Both my new books have gone to copy-editing. That means I have Nothing to Do until I get the manuscripts back, no doubt covered with suggestions and questions (for the record: I bow at the feet of copy-editors. They’re the ones who notice I’ve made a moon go from crescent to full in two days, or inadvertently renamed a minor character, or used the word “but” to start three consecutive paragraphs.)
When you’re used to writing all the time, every day, Nothing to Do is a strange place to be. It feels a little like being suspended in a hammock—mostly pleasant but also kind of precarious. You want to relax and let your mind go blank, but there’s a nagging feeling that this isn’t natural. You close your eyes and exhale and immediately worry that you should be describing this experience, taking notes and interpreting and connecting and seeing what you can make of the breeze, the flickering leaves, the mosquito who’s come to whine at your ear. Shouldn’t those happy, bare feet be on the ground? Shouldn’t you be beginning The Next Book?
Writing becomes more than a habit. It’s a muscle that wants exercise. It can be hard to remember that it needs to be rested, now and then. We need to let the world flood in, un-interpreted, purely experienced. When Alice Munro announced that she was retiring from writing, she said she wanted to “live life on the surface”. I think I know what she meant. In that open-ness, that receptivity to the world’s wonders and terrors—that’s where the next stories lurk, where they dodge and duck. That’s where they wait for me to try and catch them.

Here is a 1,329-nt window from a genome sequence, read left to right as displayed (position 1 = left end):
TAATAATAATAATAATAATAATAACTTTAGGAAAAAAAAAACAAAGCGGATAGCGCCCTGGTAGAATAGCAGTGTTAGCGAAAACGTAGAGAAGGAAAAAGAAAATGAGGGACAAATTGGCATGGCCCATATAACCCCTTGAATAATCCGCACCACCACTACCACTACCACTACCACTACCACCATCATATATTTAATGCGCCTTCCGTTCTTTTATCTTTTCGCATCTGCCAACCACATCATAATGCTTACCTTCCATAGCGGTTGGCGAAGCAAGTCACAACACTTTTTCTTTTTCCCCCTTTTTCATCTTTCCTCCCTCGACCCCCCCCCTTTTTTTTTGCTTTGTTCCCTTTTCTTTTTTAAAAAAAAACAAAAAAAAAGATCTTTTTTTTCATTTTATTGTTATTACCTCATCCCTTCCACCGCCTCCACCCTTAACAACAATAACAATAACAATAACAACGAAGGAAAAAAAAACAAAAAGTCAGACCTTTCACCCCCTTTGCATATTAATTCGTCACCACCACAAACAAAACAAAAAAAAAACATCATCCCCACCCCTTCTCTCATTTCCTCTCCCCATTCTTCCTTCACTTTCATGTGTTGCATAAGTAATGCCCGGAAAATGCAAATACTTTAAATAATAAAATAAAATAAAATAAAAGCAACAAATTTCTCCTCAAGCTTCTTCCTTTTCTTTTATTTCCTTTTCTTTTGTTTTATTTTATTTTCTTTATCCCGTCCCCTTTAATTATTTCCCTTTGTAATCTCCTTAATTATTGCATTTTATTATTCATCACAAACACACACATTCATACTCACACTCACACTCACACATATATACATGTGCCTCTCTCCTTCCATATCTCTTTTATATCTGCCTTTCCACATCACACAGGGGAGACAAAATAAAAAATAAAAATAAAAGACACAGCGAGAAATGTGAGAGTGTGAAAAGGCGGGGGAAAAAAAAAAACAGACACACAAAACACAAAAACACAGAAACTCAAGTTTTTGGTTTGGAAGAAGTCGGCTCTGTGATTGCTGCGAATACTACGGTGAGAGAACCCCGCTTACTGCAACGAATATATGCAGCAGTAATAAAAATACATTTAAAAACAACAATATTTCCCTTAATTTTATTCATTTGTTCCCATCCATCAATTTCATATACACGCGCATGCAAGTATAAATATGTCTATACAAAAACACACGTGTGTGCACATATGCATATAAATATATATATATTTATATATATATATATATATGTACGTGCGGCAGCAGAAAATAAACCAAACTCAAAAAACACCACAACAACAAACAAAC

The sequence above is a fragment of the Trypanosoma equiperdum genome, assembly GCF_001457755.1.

Munro, to our immense loss, may not make any more stories, but I hope I will. So here I am, suspended. Start that Something New too soon, or wait too long, and I’ll topple out of my hammock and hit the ground with an ignominious, not to mention painful, thud. I’m counting on knowing when it’s time to climb out.
Till then, please hand me my Charles Dickens, and another glass of peach Izzy.
My new books have names now. Next year, HarperCollins will publish “Every Single Second” and Candlewick will publish “Cody and the Mysteries of the Universe”. Who’s the world’s luckiest writer?